The same information can be used in evaluating natural gas futures. Natural gas contracts are standardized primarily by location, since the transport of natural gas via pipeline represents the most important cost differential. In the U.S., natural gas futures are priced off of gas delivered to Henry Hub, near Lake Charles, Louisiana. Thus, each contract represents the expected price, adjusted for risk, of one million cubic feet of natural gas delivered to Henry Hub. Table II presents the prevailing price, as of mid-March, and the estimated future price given a 3 percent and a 5 percent risk premium.

The above table indicates that futures prices increase steadily with maturity, implying that if we use the same risk premiums as we did for oil, the market expects substantial increases in natural gas prices.

Option Prices and Confidence Intervals

Oil and gas futures markets, like other commodities, also have fairly actively traded options on futures contracts. The prices of these options provide information about how confident we should be about the market’s future price expectation. The prices of these options allow us to estimate a projected distribution of potential prices around the expected futures price. In particular, high option prices imply that investors are very uncertain about the prices that will be realized in the future.  Given certain assumptions about the movement of oil prices, we can use this distribution to form confidence intervals around the expected price of oil.

Option prices are estimated using models of future price movements that incorporate the current futures price and the underlying volatility of the movement of prices.  The most well-known of these models is the Black-Scholes option pricing model. While the underlying assumptions of the Black-Scholes model do not fully hold for the movement of commodities, for our purposes here, the formula provides a sufficiently close approximation that it can be used to back out the market’s expectation of volatility from the option and futures prices.

Since option prices in the market are implying a certain level of volatility, the market is therefore providing an estimate of how “wide” the distribution of potential prices could be and what the probability that prices will fall within a certain range.  These estimate of the range of future oil prices as of mid-March are given in Table III.[1]

Similar calculations can be formed on natural gas, though since the options market is more thinly traded, we cannot obtain implied volatilities out as far.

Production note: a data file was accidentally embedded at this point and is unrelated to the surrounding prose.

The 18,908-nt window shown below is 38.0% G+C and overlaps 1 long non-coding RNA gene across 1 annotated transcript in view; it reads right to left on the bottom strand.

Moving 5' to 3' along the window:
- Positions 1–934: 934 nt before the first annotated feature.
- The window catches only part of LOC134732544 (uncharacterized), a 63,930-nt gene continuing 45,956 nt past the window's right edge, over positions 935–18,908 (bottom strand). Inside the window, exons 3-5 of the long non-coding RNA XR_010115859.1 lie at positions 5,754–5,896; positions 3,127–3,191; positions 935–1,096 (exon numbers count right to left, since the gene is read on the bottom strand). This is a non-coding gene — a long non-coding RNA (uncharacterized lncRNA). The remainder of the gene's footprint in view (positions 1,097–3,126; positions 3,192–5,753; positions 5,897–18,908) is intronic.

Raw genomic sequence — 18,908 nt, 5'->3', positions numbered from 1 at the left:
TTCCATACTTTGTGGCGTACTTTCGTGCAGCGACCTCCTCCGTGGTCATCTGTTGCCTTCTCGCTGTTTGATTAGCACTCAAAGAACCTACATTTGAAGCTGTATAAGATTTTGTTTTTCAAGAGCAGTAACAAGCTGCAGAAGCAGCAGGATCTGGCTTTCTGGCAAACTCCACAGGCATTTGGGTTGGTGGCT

As can be seen in Tables III and IV, the 95-percent confidence interval generates a pretty wide band of possible prices, both for oil and for natural gas. For example, these confidence intervals state that the price of oil in two years will be between $50 and $200 per barrel, which may be good or very bad news for trucking fleets. Similarly, there is a 5 percent chance of gas rising beyond $8/mmcf or below $3/mmcf in the next year and a half. While these are statements that can be made with a high degree of confidence, the estimates are clearly not very precise.

Recent Developments

The recent uprising and UN sanctioned military action in Libya has created a certain degree of uncertainty in the area regarding future oil prices.  This can be seen in the increase in implied volatilities, which also implies a wider estimated confidence interval for future oil prices.  As can be seen in the following two graphs of the 50 percent and 75 percent confidence intervals in mid-January, prior to the uprising, and mid-March. 

In addition to the increase in futures prices, we also see a significant increase in the near term volatility which dramatically increased the confidence interval around prices over the few months.  However, the increase in uncertainty dies off fairly quickly, and the uncertainty around long-term prices, past six months, actually remains fairly similar to pre-crisis levels.

 

[1] These estimates impose a small mean correction to allow for consistency in the lognormal assumption. See http://www.eia.gov/emeu/steo/pub/special/pdf/2009_sp_05.pdf 

Disclaimer

The views expressed are those of the author and not necessarily The University of Texas at Austin.

About The Author

Sheridan Titman

Walter W. McAllister Centennial Chair in Financial Services, McCombs School of Business

Sheridan Titman is a professor of finance at The University of Texas at Austin and a research associate of the National Bureau of Economic...

Comments

#1 Thank you, astute reader! Due

Thank you, astute reader! Due to an editing mishap, the first two tables were incorrect. We've now posted a corrected version of those tables. -- Renee Hopkins, Senior Editor

Leave a comment

We want to hear from you! To keep discussions on-topic and constructive, comments are moderated for relevance and for abusive or profane language.
Login or register to post comments